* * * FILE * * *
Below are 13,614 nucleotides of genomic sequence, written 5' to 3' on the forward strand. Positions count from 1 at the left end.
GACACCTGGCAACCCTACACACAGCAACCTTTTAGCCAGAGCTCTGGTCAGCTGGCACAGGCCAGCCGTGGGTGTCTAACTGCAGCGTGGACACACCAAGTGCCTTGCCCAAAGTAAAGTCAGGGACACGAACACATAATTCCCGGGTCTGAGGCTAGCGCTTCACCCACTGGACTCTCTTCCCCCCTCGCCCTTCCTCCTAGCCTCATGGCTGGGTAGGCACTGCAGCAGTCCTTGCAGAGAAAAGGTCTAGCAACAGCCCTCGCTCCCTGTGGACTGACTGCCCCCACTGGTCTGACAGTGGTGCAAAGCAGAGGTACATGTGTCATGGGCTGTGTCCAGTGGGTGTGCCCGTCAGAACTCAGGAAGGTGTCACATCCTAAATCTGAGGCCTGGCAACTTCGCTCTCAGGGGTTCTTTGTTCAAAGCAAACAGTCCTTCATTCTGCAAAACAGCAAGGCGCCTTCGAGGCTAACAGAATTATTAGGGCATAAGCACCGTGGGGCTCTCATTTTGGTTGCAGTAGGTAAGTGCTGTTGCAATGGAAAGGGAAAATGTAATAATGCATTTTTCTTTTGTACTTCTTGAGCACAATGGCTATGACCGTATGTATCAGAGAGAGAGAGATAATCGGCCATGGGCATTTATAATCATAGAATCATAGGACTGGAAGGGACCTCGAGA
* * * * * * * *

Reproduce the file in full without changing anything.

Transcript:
Below are 13,614 nucleotides of genomic sequence, written 5' to 3' on the forward strand. Positions count from 1 at the left end.
GACACCTGGCAACCCTACACACAGCAACCTTTTAGCCAGAGCTCTGGTCAGCTGGCACAGGCCAGCCGTGGGTGTCTAACTGCAGCGTGGACACACCAAGTGCCTTGCCCAAAGTAAAGTCAGGGACACGAACACATAATTCCCGGGTCTGAGGCTAGCGCTTCACCCACTGGACTCTCTTCCCCCCTCGCCCTTCCTCCTAGCCTCATGGCTGGGTAGGCACTGCAGCAGTCCTTGCAGAGAAAAGGTCTAGCAACAGCCCTCGCTCCCTGTGGACTGACTGCCCCCACTGGTCTGACAGTGGTGCAAAGCAGAGGTACATGTGTCATGGGCTGTGTCCAGTGGGTGTGCCCGTCAGAACTCAGGAAGGTGTCACATCCTAAATCTGAGGCCTGGCAACTTCGCTCTCAGGGGTTCTTTGTTCAAAGCAAACAGTCCTTCATTCTGCAAAACAGCAAGGCGCCTTCGAGGCTAACAGAATTATTAGGGCATAAGCACCGTGGGGCTCTCATTTTGGTTGCAGTAGGTAAGTGCTGTTGCAATGGAAAGGGAAAATGTAATAATGCATTTTTCTTTTGTACTTCTTGAGCACAATGGCTATGACCGTATGTATCAGAGAGAGAGAGATAATCGGCCATGGGCATTTATAATCATAGAATCATAGGACTGGAAGGGACCTCGAGA